Charles Frazier uses reverse psychology to great advantage in his debut novel, "Cold Mountain," a Civil War saga with blood on its bayonets and romance in its gentle soul. The author takes some creative risks by reshaping the true battle tales of his great-great-grandfather into an epic story that accumulates power and purpose with each turn of the page.
Our hero, Inman, much like the sensitive lead character in Stephen Crane's classic war novel, "The Red Badge of Courage," is sickened by the wanton waste of young lives on the battlefield and torn between the traditional conflict of valor and cowardice. In the field hospital, the injured Confederate private witnesses the brutality of both sides in the most bloody of American armed struggles, the War Between the States. Bodies stack up like lumber outside his window as the victorious soldiers, following their rout of Federal troops, strip the corpses of all valuables while their superior officers look the other way. Capturing a horrific moment in the carnage, Frazier chillingly describes how a calm Southern soldier finishes off the enemy's wounded with a well-placed blow of a hammer to the head.
Emotionally shaken, Inman realizes that he will return to the front and possible death as soon as he is well. He watches men on both sides ordered to charge into lethal barrages of gunfire and cannon shot, only to fall after a few precious steps. The author makes some disturbing cultural and social commentary as Inman considers the war philosophy of Confederate General Robert E. Lee, who saw battle as "a sacred act outranked only by prayer and Bible reading." The commander also felt armed conflict was "an instrument for clarifying God's obscure will," a view not shared by the youthful soldier who dons new clothes and decides to reclaim his old life regardless of the consequences.
So the eventful journey back to his heartthrob, Ada, begins. At this point in the book, Frazier takes us into the life and mind of Ada, a young girl stunned by the sudden death of her consumptive father. Despite the man's standing in the community as a preacher, no one comes forward to help her until another fatherless young woman, Ruby, appears. Together they team up to put her farm back into operation, trading and bartering for the goods and services they need. It is the emotional bond between these two sturdy souls and their startling evolution as characters which lift this novel above and beyond the usual offerings in historical fiction.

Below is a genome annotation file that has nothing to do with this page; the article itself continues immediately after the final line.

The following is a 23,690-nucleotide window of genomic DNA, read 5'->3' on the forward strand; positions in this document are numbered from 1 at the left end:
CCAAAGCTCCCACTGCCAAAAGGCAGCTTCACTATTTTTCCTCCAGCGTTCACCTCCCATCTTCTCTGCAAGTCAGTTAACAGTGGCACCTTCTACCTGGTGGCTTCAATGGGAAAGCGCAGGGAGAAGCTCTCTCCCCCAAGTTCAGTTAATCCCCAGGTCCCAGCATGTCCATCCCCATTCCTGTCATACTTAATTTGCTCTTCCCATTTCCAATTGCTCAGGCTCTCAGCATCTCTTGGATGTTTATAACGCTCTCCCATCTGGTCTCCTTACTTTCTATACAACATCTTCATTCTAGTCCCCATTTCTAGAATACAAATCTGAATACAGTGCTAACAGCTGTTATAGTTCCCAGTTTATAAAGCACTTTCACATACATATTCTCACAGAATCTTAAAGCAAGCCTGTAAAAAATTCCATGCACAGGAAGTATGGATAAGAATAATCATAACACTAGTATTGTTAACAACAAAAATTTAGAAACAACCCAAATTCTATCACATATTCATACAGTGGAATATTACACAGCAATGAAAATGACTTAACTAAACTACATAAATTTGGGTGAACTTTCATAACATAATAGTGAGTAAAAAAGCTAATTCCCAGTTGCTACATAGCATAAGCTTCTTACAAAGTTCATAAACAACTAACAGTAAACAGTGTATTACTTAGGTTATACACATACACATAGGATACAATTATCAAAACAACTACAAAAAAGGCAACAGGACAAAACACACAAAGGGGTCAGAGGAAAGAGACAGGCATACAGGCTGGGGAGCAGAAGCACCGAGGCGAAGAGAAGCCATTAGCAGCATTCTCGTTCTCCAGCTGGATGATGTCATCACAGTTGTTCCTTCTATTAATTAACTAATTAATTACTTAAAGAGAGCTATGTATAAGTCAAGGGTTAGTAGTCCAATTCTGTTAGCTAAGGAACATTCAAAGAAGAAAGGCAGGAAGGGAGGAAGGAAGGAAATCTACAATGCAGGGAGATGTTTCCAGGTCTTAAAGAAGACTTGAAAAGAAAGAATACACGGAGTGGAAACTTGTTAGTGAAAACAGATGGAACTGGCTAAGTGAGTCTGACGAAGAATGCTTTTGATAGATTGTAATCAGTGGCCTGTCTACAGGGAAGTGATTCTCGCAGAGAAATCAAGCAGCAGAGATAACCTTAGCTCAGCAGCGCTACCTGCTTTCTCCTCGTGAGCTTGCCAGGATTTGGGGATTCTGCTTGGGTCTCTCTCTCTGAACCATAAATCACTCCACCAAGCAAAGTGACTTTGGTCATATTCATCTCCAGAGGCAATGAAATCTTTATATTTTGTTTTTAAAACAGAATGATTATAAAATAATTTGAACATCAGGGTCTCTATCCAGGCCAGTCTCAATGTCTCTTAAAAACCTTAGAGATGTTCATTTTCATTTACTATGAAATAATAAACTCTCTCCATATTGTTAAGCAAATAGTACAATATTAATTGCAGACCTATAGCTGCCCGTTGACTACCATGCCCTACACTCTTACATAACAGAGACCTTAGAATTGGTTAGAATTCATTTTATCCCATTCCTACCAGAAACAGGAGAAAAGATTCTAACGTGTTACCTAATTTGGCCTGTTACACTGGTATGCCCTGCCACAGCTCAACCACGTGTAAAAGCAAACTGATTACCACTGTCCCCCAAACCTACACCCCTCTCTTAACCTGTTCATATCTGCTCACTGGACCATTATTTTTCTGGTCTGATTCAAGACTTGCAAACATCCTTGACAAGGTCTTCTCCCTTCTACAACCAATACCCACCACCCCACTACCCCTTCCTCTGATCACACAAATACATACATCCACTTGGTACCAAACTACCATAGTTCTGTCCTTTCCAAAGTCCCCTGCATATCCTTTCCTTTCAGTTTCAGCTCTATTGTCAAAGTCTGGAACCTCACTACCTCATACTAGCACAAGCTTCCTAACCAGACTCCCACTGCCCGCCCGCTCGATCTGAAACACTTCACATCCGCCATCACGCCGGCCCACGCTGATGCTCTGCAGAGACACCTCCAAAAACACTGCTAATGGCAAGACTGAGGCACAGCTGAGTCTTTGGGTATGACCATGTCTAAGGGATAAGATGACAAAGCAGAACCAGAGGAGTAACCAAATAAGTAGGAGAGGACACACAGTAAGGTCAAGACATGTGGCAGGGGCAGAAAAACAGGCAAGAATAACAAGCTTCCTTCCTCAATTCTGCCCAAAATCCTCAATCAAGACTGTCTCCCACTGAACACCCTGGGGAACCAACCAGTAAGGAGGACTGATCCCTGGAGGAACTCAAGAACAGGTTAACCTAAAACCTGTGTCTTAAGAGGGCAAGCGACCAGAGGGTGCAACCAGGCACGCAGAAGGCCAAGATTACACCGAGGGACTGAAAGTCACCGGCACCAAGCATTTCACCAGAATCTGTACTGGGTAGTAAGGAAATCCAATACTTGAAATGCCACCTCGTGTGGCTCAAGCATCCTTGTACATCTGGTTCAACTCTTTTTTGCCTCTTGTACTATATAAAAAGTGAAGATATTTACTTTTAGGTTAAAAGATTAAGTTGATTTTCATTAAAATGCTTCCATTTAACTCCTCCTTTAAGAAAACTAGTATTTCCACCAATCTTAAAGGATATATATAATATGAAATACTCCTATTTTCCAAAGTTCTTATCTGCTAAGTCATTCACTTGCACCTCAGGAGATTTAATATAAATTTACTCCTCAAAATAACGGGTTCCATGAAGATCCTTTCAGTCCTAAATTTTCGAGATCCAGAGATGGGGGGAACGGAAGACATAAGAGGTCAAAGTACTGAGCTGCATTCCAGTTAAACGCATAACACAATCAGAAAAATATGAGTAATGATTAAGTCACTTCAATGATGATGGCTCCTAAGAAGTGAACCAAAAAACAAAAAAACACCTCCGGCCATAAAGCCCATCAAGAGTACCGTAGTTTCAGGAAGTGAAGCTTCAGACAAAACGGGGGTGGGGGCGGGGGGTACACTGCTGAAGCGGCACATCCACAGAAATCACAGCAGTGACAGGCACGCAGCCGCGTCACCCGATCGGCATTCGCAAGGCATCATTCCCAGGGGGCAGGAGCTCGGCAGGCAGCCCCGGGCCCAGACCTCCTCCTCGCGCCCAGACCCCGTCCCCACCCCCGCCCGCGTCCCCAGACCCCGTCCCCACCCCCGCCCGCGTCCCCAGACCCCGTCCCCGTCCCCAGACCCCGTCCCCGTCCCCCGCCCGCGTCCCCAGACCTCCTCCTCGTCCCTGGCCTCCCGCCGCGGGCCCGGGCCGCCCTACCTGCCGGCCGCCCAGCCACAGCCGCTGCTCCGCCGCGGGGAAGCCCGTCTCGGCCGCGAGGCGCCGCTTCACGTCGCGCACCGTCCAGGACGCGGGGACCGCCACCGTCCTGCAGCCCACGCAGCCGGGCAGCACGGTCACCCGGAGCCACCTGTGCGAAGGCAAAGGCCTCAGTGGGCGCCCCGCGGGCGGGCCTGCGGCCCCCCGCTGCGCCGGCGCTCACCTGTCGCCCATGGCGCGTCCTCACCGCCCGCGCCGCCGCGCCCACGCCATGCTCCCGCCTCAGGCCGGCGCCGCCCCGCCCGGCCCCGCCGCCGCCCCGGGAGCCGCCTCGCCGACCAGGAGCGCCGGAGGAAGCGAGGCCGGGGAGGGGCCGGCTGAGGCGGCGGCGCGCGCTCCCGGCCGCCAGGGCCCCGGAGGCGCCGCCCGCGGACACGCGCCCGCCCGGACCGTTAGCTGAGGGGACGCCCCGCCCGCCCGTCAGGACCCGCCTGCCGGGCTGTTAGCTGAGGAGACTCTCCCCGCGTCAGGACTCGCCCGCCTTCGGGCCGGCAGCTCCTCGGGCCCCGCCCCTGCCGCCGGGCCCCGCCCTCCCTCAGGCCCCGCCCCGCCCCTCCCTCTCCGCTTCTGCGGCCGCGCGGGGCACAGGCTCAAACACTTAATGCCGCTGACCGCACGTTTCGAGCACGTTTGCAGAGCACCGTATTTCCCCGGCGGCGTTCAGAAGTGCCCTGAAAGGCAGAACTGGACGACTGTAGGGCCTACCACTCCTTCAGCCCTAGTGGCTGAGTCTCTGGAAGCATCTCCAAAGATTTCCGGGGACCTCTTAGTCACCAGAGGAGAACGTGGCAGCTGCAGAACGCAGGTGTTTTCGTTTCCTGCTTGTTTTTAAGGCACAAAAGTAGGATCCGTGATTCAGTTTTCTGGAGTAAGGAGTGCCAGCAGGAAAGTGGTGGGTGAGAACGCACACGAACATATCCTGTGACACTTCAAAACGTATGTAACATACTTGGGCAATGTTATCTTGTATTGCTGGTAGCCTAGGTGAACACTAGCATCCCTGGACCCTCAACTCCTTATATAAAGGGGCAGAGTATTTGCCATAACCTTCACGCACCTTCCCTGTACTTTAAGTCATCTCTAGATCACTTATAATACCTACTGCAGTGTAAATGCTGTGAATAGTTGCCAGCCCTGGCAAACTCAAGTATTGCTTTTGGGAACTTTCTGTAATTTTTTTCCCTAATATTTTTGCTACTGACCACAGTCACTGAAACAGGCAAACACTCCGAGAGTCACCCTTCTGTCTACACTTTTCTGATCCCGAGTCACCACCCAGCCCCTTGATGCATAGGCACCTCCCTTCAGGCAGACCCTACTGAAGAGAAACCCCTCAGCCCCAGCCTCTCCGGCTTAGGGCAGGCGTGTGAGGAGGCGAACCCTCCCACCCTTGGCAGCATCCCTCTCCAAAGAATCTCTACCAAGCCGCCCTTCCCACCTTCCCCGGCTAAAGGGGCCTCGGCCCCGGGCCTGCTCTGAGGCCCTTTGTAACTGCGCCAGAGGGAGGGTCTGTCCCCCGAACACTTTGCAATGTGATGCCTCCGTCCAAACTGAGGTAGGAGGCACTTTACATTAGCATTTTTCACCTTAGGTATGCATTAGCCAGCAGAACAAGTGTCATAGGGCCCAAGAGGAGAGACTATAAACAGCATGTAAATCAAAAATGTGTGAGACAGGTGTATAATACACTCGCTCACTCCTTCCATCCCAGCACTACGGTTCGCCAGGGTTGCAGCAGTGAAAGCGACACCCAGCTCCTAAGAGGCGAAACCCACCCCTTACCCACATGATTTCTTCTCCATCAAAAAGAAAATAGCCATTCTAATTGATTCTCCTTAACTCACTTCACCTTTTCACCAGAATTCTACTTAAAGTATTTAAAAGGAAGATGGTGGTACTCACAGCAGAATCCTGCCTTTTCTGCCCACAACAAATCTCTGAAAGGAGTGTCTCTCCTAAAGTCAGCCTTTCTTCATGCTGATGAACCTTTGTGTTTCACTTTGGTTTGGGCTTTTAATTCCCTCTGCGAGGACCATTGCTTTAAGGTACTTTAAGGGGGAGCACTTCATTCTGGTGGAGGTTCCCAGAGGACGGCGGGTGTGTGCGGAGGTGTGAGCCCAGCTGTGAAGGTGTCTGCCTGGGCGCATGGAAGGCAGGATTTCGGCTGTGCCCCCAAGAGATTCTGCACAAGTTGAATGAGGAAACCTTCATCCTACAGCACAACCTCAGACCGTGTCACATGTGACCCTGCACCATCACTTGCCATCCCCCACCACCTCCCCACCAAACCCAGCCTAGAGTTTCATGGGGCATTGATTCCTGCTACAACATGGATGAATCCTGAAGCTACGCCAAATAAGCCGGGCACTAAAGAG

Wonderfully depicted passages of nature and wildlife enhance the fleeting periods of calm which interrupt the manic scenes of greed and bloodlust that befall Inman on his odyssey. He is jumped by scalawags, almost conned by a preacher who holds a drugged teenager hostage for his own pleasure, and later forced to marry a witless girl before being led away by vigilantes to be shot as a deserter. But Inman survives all of these nonstop perils to get back to Ada, the woman he loves, a free spirit completely changed from the innocent maiden he knew before his departure. Their reunion is superbly underplayed, tender yet real.
It is in the concluding scenes of "Cold Mountain" that Frazier ties up the action with a handful of wise observations about what life could have been like in that dark time in American history. Lyrical and magnificent in its narrative power, this is one of the most promising literary debuts in some time. And we truly are glad that Charles Frazier remembered all those marvelous Civil War yarns his great-great-granddaddy passed along.
Reviewed by Robert Fleming.